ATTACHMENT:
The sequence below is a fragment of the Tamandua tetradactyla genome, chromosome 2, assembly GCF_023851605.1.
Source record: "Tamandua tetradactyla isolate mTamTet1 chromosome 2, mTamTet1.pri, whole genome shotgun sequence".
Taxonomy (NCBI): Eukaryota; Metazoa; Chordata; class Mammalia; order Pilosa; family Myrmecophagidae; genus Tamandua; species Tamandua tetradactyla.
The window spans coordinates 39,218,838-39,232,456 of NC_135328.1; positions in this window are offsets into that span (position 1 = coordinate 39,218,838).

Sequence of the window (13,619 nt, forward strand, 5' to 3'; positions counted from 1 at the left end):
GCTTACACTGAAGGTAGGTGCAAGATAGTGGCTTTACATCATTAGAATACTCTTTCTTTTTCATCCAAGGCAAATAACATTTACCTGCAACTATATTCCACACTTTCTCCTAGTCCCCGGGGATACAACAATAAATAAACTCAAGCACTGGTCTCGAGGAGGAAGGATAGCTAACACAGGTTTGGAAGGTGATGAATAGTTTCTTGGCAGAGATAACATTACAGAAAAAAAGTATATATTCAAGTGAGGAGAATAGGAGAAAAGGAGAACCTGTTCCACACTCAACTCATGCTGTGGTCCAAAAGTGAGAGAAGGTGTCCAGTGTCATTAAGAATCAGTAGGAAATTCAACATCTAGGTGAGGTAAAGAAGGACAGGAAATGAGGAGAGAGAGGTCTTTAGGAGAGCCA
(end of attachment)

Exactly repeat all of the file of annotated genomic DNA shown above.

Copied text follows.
The sequence below is a fragment of the Tamandua tetradactyla genome, chromosome 2, assembly GCF_023851605.1.
Source record: "Tamandua tetradactyla isolate mTamTet1 chromosome 2, mTamTet1.pri, whole genome shotgun sequence".
Taxonomy (NCBI): Eukaryota; Metazoa; Chordata; class Mammalia; order Pilosa; family Myrmecophagidae; genus Tamandua; species Tamandua tetradactyla.
The window spans coordinates 39,218,838-39,232,456 of NC_135328.1; positions in this window are offsets into that span (position 1 = coordinate 39,218,838).

Sequence of the window (13,619 nt, forward strand, 5' to 3'; positions counted from 1 at the left end):
GCTTACACTGAAGGTAGGTGCAAGATAGTGGCTTTACATCATTAGAATACTCTTTCTTTTTCATCCAAGGCAAATAACATTTACCTGCAACTATATTCCACACTTTCTCCTAGTCCCCGGGGATACAACAATAAATAAACTCAAGCACTGGTCTCGAGGAGGAAGGATAGCTAACACAGGTTTGGAAGGTGATGAATAGTTTCTTGGCAGAGATAACATTACAGAAAAAAAGTATATATTCAAGTGAGGAGAATAGGAGAAAAGGAGAACCTGTTCCACACTCAACTCATGCTGTGGTCCAAAAGTGAGAGAAGGTGTCCAGTGTCATTAAGAATCAGTAGGAAATTCAACATCTAGGTGAGGTAAAGAAGGACAGGAAATGAGGAGAGAGAGGTCTTTAGGAGAGCCA